# [EM] A DSV method inspired by SODA

fsimmons at pcc.edu fsimmons at pcc.edu
Thu Aug 4 14:01:17 PDT 2011

```Of course DSC and DAC are the same when rankings are complete.  I was only going to use it to determine the first player, and with amalgamated factions (almost surely) the rankings would be complete.

Of course there are many variations of this DSV idea [e.g. we could use chiastic approval to pick the first player], but the main contribution of SODA is the idea of sequential determination of the approval cutoffs.  That eliminates the need for mixed (i.e. probabilistic) strategies.  In other words, it makes the DSV method deterministic instead of stochastic.  I think a deterministic DSV method is easier to sell than a stochastic one, even though personally I would be happy with "strategy A" applied to the ballots one by one in some random order.  In other words, the approval cutoff on the current ballot is next to the current approval winner on the side of the approval runnerup.  If there is no CW, then the winner depends on the random order of the ballot processing.  The public might have a hard time with that fact.

----- Original Message -----
From: Jameson Quinn
Date: Thursday, August 4, 2011 7:41 am
Subject: Re: [EM] A DSV method inspired by SODA
To: fsimmons at pcc.edu
Cc: election-methods at lists.electorama.com

> I suspect that SODA would be Condorcet compliant (over ballots)
> if the first
> player was, not the DSC winner, but the DAC winner (re-ordering
> between each
> delegated assignment).
>
> I'll see if I can work up a proof on this.
>
> JQ
>
> 2011/7/30
>
> > One of the features of SODA is a step where the candidates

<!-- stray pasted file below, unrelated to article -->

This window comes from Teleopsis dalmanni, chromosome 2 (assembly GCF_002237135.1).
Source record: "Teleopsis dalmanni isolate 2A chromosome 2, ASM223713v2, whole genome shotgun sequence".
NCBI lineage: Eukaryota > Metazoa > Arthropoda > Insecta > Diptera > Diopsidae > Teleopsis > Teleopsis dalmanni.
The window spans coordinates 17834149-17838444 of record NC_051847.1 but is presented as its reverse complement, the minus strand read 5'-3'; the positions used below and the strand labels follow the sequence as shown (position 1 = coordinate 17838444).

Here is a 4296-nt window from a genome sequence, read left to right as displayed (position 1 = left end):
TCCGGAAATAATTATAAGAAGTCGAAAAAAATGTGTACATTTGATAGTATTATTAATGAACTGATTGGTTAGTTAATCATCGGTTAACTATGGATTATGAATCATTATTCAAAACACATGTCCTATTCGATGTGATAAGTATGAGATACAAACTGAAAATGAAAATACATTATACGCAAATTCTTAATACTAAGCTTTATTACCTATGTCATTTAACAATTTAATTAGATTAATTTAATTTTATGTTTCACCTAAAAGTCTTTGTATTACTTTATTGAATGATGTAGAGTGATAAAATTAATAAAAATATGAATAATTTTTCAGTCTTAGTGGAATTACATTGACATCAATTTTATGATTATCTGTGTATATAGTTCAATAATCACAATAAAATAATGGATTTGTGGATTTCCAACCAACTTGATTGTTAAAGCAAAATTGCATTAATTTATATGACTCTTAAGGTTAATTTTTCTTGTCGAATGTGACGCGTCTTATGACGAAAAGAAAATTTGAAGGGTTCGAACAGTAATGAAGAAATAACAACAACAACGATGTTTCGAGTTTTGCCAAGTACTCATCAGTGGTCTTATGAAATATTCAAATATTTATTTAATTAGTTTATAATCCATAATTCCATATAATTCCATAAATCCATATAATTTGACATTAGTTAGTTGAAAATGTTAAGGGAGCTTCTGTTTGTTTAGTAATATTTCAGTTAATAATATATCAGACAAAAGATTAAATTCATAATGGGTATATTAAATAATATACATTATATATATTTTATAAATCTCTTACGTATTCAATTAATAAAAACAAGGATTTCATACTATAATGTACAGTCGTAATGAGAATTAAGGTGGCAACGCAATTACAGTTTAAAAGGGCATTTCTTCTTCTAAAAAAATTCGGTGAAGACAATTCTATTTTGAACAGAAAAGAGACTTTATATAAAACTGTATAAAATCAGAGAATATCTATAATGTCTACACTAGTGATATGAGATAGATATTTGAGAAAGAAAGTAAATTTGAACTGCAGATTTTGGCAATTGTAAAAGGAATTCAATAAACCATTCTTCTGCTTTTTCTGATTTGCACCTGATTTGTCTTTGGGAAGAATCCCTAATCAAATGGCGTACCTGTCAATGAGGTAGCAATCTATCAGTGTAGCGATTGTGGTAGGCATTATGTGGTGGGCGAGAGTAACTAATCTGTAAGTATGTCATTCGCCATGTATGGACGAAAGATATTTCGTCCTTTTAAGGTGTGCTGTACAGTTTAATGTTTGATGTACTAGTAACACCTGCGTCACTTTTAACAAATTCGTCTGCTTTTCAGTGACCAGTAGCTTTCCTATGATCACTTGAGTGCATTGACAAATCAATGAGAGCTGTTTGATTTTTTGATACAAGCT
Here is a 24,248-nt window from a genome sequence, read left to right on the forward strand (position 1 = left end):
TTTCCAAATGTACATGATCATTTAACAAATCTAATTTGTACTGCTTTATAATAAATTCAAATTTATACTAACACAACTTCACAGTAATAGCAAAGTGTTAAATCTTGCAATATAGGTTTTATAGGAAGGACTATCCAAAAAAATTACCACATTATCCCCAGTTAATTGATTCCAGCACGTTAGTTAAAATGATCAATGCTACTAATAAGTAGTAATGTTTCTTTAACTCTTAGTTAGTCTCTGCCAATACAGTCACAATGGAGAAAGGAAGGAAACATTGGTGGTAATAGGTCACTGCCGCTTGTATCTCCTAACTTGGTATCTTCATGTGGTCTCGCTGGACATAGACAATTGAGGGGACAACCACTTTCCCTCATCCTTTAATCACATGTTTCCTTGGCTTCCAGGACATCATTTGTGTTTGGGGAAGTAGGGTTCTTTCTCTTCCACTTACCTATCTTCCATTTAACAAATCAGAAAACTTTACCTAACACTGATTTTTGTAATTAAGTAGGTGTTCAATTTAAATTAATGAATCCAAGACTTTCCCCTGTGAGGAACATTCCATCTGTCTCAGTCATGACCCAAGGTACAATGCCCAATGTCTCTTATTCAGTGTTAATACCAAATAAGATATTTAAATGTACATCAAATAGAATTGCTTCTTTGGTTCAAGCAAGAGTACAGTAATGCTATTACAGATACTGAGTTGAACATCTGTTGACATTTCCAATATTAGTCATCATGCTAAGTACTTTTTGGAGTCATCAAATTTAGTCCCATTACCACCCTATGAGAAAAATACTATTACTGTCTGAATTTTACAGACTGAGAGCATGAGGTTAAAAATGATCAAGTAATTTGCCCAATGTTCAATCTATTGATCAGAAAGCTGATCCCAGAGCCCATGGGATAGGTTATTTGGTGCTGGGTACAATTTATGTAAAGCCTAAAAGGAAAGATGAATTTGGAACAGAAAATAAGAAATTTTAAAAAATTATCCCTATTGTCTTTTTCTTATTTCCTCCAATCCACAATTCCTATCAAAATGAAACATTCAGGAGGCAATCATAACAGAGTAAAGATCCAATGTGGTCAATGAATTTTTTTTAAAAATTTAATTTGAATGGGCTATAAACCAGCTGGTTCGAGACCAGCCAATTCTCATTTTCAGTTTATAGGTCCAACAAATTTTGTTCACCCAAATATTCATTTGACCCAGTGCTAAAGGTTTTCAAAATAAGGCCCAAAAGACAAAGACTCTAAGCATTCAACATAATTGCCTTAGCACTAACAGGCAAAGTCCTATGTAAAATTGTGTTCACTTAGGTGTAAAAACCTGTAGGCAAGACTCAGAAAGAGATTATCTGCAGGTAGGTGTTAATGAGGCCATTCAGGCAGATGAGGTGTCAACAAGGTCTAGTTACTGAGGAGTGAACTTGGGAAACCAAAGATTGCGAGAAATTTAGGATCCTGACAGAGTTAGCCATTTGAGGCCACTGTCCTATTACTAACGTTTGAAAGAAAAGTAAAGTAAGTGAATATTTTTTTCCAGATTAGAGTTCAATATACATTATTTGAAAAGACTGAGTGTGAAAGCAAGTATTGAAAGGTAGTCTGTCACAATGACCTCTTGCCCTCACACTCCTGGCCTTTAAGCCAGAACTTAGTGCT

> decide what
> > their approval cutoffs will be.on
> > behalf of themselves and the voters for whom they are acting
> as proxies.
> > One of the many novel features
> > is that instead of making these decisions simultaneously, the
> candidates> make them sequentially with
> > full knowledge of the decisions of the candidates preceding
> them in the
> > sequence.
> >
> > I wonder if anybody has ever tried a DSV (designated strategy
> voting)> method based on these ideas.
> >
> > Here's one way it could go:
> >
> > Voters submit range ballots.
> >
> > Factions are amalgamated via weighted averages, so that each
> candidate ends
> > up with one faction that
> > counts according to its total weight. For large electorates,
> these faction
> > scores will almost surely yield
> > complete rankings of the candidates.
> >
> > From this point on, only these rankings will be used. The
> ratings were
> > only needed for the purpose of
> > amalgamating the factions. If we had started with rankings,
> we could have
> > converted them to ratings via
> > the method of my recent post under the subject "Borda Done
> Right." In
> > either case, once we have the
> > rankings from the amalgamated factions we proceed as follows:
> >
> > Based on these rankings the DSC (descending solid coalitions)
> winner D is
> > found. The D faction ranking
> > determines the sequential order of play. When it is candidate
> X's turn in
> > the order of play, X's approval
> > cutoff decision is made automatically as follows:
> >
> > For each of the possible cutoffs, the winner is determined
> recursively (by
> > running through the rest of the
> > DSV tentatively). The cutoff that yields the best (i.e.
> highest ranked)
> > candidate according to X's faction's
> > ranking, is the cutoff that is applied to X's faction.
> >
> > After all of the cutoffs have been applied, the approval
> winner (based on
> > those cutoffs) is elected.
> >
> > It would be too good to be true if this method turned out to
> be monotone.
> > For that to be true moving up
> > one position in the sequence of play could not hurt the
> winner. Although I
> > think that this is probably
> > usually true, I don't think that it is always true. Anybody
> know any
> > different?
> > ----
> > Election-Methods mailing list - see http://electorama.com/em
> for list info
> >
>
-------------- next part --------------
An HTML attachment was scrubbed...
URL: <http://lists.electorama.com/pipermail/election-methods-electorama.com/attachments/20110804/745d2816/attachment-0004.htm>
```